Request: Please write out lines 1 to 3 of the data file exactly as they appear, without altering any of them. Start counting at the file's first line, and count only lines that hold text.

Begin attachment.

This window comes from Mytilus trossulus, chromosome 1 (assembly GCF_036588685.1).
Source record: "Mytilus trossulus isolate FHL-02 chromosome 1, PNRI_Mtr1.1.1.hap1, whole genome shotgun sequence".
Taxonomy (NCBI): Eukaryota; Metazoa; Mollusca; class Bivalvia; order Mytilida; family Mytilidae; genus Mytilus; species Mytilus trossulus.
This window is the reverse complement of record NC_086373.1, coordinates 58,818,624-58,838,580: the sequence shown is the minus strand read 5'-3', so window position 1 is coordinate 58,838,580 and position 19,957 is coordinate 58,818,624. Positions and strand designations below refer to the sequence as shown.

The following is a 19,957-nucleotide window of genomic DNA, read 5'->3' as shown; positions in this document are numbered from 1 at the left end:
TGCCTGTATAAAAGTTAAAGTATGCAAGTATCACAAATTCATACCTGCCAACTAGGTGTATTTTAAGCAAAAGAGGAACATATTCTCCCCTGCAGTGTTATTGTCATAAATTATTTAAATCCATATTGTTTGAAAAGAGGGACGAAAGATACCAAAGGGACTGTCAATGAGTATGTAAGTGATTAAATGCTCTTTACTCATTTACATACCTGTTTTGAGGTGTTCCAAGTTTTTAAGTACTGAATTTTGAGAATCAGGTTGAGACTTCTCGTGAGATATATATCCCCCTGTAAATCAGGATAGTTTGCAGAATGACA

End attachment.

This window comes from Mytilus trossulus, chromosome 1 (assembly GCF_036588685.1).
Source record: "Mytilus trossulus isolate FHL-02 chromosome 1, PNRI_Mtr1.1.1.hap1, whole genome shotgun sequence".
Taxonomy (NCBI): Eukaryota; Metazoa; Mollusca; class Bivalvia; order Mytilida; family Mytilidae; genus Mytilus; species Mytilus trossulus.